Since I am going to argue with some parts of this book, let me say at once that it is a significant study and well deserves the praise with which it has been received. Linda Colley writes with clarity and grace—and how much is won by these uncommon virtues! She also has a capacity for historical generalization that puts her into the front rank among her contemporaries. She has also been well served, in most respects, by her publisher, who has allowed her a multitude of illustrations—perhaps one to every five or six pages of text. These are evocative and well selected, even though some require a magnifying glass to understand (but why not?). Professor Colley has an alias as director of the Lewis Walpole Library at Yale, and she has clearly put her time there to good use. Some of the illustrations are extraordinarily good, such as Romney’s “Eton leaving portrait” of the young Charles Grey, and very many will be new to most readers. The one respect in which the publisher fails is in putting the notes at the end of the book instead of at the foot of the page. This is to wreck a historical work, but I will not argue that familiar case over again. The directors of a prestigious academic press should be ashamed....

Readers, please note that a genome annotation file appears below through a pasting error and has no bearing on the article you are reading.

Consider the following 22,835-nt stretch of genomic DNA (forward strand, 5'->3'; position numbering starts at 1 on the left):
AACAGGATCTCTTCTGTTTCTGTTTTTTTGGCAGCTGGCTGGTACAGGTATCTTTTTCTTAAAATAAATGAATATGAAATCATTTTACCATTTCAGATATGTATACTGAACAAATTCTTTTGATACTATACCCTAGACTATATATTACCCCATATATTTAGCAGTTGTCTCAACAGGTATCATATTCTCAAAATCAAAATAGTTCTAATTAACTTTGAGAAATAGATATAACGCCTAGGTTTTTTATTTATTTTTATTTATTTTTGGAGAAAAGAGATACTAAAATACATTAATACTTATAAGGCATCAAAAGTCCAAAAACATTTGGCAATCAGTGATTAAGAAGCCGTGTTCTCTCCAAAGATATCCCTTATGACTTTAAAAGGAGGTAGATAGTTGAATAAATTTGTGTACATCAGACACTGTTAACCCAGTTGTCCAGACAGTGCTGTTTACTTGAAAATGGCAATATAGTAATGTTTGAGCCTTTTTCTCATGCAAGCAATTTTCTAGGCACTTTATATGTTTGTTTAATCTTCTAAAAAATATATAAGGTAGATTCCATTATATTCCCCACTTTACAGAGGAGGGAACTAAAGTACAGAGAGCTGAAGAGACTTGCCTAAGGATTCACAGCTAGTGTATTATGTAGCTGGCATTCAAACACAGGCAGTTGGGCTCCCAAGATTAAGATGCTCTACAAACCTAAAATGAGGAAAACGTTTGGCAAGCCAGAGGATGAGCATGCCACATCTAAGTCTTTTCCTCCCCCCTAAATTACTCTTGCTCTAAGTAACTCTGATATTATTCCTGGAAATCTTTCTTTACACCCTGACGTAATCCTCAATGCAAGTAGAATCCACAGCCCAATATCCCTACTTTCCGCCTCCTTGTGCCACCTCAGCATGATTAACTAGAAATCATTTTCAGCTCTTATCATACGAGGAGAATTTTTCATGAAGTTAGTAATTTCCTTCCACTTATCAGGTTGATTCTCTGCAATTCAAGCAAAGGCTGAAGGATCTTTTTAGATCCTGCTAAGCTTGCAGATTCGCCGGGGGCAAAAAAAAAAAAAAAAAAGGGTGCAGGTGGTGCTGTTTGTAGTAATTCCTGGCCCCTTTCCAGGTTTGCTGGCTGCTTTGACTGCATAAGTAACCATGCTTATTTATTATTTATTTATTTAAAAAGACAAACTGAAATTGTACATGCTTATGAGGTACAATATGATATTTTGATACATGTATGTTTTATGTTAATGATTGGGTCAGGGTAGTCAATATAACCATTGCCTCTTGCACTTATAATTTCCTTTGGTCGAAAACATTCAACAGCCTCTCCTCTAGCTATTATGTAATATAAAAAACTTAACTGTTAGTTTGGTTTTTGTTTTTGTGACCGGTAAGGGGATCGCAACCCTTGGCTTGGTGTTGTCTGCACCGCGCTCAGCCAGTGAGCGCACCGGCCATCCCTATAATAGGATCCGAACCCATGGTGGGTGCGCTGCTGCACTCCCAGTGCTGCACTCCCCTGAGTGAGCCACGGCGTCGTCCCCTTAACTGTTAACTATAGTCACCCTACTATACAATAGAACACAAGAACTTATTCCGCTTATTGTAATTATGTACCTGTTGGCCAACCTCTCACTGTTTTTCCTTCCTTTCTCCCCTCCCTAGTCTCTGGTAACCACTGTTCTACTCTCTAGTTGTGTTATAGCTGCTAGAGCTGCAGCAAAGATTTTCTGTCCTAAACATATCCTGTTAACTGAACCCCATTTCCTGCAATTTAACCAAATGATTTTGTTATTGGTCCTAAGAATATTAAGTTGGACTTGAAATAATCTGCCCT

For just $18 a year, get access to new issues and decades' worth of archives on our site.
Print + Online
For $30 a year, get new issues delivered to your door and access to our online archives.